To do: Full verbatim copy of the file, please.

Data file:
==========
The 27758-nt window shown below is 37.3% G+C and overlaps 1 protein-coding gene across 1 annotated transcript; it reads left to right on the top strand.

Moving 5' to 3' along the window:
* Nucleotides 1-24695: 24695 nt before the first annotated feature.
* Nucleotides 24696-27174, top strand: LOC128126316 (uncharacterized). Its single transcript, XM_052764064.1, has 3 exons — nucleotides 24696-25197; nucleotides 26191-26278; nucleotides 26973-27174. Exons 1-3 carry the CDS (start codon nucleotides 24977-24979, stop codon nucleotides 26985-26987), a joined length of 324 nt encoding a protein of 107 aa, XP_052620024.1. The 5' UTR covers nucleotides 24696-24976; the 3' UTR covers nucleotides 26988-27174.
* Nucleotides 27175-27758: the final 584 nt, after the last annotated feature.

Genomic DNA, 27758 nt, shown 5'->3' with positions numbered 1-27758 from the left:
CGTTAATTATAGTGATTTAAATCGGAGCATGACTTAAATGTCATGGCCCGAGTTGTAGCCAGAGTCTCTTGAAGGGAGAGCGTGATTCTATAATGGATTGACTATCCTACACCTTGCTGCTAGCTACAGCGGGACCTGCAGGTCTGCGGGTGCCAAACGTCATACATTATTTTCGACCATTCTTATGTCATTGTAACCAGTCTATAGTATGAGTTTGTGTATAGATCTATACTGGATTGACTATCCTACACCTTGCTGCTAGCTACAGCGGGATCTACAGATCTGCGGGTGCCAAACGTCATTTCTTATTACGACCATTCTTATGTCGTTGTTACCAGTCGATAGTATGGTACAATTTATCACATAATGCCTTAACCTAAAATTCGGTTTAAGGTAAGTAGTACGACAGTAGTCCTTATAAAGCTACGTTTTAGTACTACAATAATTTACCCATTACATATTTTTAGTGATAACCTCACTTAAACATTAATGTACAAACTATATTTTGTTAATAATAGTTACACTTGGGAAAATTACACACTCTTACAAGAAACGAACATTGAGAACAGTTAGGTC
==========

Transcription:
The 27758-nt window shown below is 37.3% G+C and overlaps 1 protein-coding gene across 1 annotated transcript; it reads left to right on the top strand.

Moving 5' to 3' along the window:
* Nucleotides 1-24695: 24695 nt before the first annotated feature.
* Nucleotides 24696-27174, top strand: LOC128126316 (uncharacterized). Its single transcript, XM_052764064.1, has 3 exons — nucleotides 24696-25197; nucleotides 26191-26278; nucleotides 26973-27174. Exons 1-3 carry the CDS (start codon nucleotides 24977-24979, stop codon nucleotides 26985-26987), a joined length of 324 nt encoding a protein of 107 aa, XP_052620024.1. The 5' UTR covers nucleotides 24696-24976; the 3' UTR covers nucleotides 26988-27174.
* Nucleotides 27175-27758: the final 584 nt, after the last annotated feature.

Genomic DNA, 27758 nt, shown 5'->3' with positions numbered 1-27758 from the left:
CGTTAATTATAGTGATTTAAATCGGAGCATGACTTAAATGTCATGGCCCGAGTTGTAGCCAGAGTCTCTTGAAGGGAGAGCGTGATTCTATAATGGATTGACTATCCTACACCTTGCTGCTAGCTACAGCGGGACCTGCAGGTCTGCGGGTGCCAAACGTCATACATTATTTTCGACCATTCTTATGTCATTGTAACCAGTCTATAGTATGAGTTTGTGTATAGATCTATACTGGATTGACTATCCTACACCTTGCTGCTAGCTACAGCGGGATCTACAGATCTGCGGGTGCCAAACGTCATTTCTTATTACGACCATTCTTATGTCGTTGTTACCAGTCGATAGTATGGTACAATTTATCACATAATGCCTTAACCTAAAATTCGGTTTAAGGTAAGTAGTACGACAGTAGTCCTTATAAAGCTACGTTTTAGTACTACAATAATTTACCCATTACATATTTTTAGTGATAACCTCACTTAAACATTAATGTACAAACTATATTTTGTTAATAATAGTTACACTTGGGAAAATTACACACTCTTACAAGAAACGAACATTGAGAACAGTTAGGTC